The maguey plant can get you drunk three different ways and it’s not your college boyfriend — moreover, maguey (or agave) is used to actually treat syphilis, not cause it. A look at the humble maguey’s role in Aztec and Mexican life, past and present.
The maguey cactus, native to Mexico, is best known for its place in alcohol, specifically tequila, but it’s also eaten in a variety of ways, used to make fabric and clothes, and taken for medicinal purposes. Not a looker, this giant, spike-covered plant somehow made its way from desert cactus to unexpected star of ancient Aztec (and later Mexican) civilization, permeating food, drink, clothing, and health.
At a family restaurant in Mexico City’s La Roma neighborhood, I was three-quarters of the way through a plate of lamb barbacoa tacos—the meat melting with each bite, disappearing, leaving only a trail of happy taste buds behind it—when I realized my brunch table had two maguey products on it. The meat, cooked in the traditional barbacoa style, is wrapped in the long, spiky leaves of the plant, before being buried in the ground for a smoky night, reappearing cooked to the point of no resistance, just in time for my brunch. The leaves lend their flavor, but also help tenderize the meat, producing the incredible structure (or lack thereof) of the meat in the tacos.
Barbacoa tacos. Photo: Naomi Bishop
Next to my plate was a glass of pulque. Like home-canning in Brooklyn, pulque is a tradition that went out of style (for anyone under the age of 70) before making a comeback with a new generation in Mexico City’s hot nightlife neighborhoods. The youngsters aren’t clamoring to drink the viscous beverage, which is somewhat sour when sipped plain, with their barbacoa, however. Instead, they hit new-style pulquerias, where bright murals on the wall match the brightly flavored pulque curado, or flavored pulque.
“Remember that, like mezcal, not everyone likes [pulque], but if you give it an opportunity, it could be your new favorite beverage,” translates an online review for one of D.F.’s new pulquerias, El Nuclear. Browsing through further reviews, I see that a nearby bar specializes in a fellow maguey progeny, mezcal.
Watch: Peek inside a typical pulqueria in Mexico City.
Tequila is maguey’s most famous alcoholic avatar, and pulque perhaps its least well known. Somewhere in between lies mezcal. Unlike tequila (actually a form of mezcal itself, if we want to get scientific), which can be made only from the blue agave species and in and around the state of Jalisco, mezcal can be distilled from any type of maguey, anywhere, though it is a specialty of the state of Oaxaca. Mezcal, like pulque, is enjoying a reborn popularity, this time in the U.S., where cocktail lovers flock to its smoky flavor for added depth in new drinks.
When you sip on mezcal in Mexico, you might follow a minor tradition and pour a sip out, in reverence to Mayahuel, the goddess of the maguey plant and one of the Aztecan fertility goddesses. In an odd coincidence—or perhaps a testament to how advanced Aztec knowledge was—the maguey plant was also used to cure syphilis and gonorrhea. Its antibiotic properties, which we now know are the reason it worked to heal, were also used to treat wounds and other infections. Additional non-food uses of maguey include making it into rope and, even further down the production process, into clothes.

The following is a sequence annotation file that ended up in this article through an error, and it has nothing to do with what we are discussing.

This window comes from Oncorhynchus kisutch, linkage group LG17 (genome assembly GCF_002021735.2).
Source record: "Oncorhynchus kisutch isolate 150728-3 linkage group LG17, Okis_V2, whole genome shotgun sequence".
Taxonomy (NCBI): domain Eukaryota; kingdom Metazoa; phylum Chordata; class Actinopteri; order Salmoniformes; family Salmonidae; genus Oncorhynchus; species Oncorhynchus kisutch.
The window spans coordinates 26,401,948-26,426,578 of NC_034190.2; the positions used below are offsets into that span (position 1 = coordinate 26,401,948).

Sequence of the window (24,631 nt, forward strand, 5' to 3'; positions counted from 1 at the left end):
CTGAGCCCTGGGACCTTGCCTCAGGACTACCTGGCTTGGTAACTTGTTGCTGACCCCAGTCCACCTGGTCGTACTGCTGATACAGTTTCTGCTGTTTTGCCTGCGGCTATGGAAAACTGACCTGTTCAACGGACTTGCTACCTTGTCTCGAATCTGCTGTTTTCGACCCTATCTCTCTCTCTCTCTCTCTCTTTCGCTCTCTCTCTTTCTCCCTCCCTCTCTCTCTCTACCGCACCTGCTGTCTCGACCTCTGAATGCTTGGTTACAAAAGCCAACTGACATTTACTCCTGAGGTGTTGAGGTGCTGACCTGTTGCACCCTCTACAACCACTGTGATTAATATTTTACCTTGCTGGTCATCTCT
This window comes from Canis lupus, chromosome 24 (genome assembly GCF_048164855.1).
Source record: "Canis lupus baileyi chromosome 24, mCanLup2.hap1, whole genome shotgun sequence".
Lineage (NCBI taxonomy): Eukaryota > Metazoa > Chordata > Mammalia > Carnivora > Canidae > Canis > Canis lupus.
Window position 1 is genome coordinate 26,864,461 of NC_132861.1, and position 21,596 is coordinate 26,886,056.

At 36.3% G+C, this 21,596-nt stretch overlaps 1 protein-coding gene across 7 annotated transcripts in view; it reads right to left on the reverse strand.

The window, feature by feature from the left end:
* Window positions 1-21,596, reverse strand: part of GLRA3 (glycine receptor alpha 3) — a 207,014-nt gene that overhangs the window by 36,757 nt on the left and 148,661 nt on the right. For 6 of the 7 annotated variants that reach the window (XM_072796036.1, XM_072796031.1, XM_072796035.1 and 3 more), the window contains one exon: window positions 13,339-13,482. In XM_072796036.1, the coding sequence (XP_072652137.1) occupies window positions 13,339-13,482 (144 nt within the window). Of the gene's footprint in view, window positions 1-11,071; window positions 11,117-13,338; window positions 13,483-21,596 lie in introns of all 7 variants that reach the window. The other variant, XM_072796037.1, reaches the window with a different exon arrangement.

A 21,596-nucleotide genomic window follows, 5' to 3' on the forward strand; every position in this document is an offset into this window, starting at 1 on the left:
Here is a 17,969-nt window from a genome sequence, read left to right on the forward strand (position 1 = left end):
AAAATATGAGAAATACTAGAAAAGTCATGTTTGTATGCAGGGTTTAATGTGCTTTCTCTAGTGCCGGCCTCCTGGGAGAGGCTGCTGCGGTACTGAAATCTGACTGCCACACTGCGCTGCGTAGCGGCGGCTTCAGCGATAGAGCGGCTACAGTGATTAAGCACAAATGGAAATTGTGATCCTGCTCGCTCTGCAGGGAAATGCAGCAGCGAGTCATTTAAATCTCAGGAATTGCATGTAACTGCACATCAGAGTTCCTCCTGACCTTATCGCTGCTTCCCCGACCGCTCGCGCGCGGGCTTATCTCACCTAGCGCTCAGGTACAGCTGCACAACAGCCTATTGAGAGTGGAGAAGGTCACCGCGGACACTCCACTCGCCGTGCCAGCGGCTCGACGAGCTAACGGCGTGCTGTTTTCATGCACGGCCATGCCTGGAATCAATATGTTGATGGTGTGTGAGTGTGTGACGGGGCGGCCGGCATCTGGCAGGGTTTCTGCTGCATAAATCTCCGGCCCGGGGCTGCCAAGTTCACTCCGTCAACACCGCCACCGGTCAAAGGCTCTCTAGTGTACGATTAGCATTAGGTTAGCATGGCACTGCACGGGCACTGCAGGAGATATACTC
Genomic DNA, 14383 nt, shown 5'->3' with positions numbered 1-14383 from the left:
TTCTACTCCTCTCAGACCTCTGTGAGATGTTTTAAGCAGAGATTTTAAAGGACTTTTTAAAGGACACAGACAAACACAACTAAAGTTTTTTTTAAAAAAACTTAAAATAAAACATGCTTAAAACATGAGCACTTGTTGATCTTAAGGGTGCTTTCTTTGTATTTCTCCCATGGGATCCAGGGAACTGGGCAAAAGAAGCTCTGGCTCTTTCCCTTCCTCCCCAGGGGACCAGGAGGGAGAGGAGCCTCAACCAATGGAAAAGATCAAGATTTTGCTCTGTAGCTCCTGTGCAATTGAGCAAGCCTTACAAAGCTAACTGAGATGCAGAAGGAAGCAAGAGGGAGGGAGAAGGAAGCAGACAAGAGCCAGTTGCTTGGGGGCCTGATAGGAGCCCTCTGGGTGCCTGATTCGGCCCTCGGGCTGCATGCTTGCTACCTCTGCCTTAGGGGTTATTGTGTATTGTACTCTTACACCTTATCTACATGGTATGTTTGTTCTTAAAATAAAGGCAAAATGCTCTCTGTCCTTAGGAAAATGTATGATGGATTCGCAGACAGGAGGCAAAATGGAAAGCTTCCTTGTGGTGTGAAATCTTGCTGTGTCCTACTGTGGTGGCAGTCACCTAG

Mezcal, from a bar in Oaxaca
Nowadays, of course, the sippable and edible uses of maguey are far more popular, as commercial production of clothing and antibiotics has taken over. Mezcal is becoming the darling of mixologists around the world, pulque caters to Mexico City hipsters, and tequila remains the quintessential shot of college students and the base spirit of every vacationer’s margarita. Agave nectar, produced from the same sap that’s used to make pulque, has recently become popular as an alternative sweetener in the U.S., most notably as a substitute for honey in vegan diets and for refined sugar in low-glycemic diets. With the sap as sweetener, the leaves as meat tenderizer and flavoring, and the stalk (or at least the piña, its base) becoming mezcal, what becomes of the fourth part, the flowers? Those too are edible, though far less common: Outer leaves can be stewed and eaten, and the immature, unopened blossoms can be roasted or fried for snacks.
Back at my barbacoa table, it is striking how different the pulque in my glass and the meat in my tacos look and taste, despite sharing the same roots. Furthermore, the shot of smoky mezcal I take later that day resembles neither. Given the maguey’s intimidating spiky exterior, its sheer size (it will grow around 13 feet wide and six feet tall), and the fact that its surface is slightly irritating to skin, it’s a shock that anyone thought to eat the thing in the first place, not to mention create entire diets—nay, civilizations—around it.
About the author: Naomi Bishop is also known as the GastroGnome. Being a GastroGnome means not sitting idly on the front lawn of culinary cottages, but rather exploring the wide world of culinary creations.You can read more from the GastroGnome at www.thegastrognome.com and find her on Twitter @gastrognome.
Editor’s note: For more on these maguey products, as well as a host of other local dishes and drinks, please see our full Mexico destination section.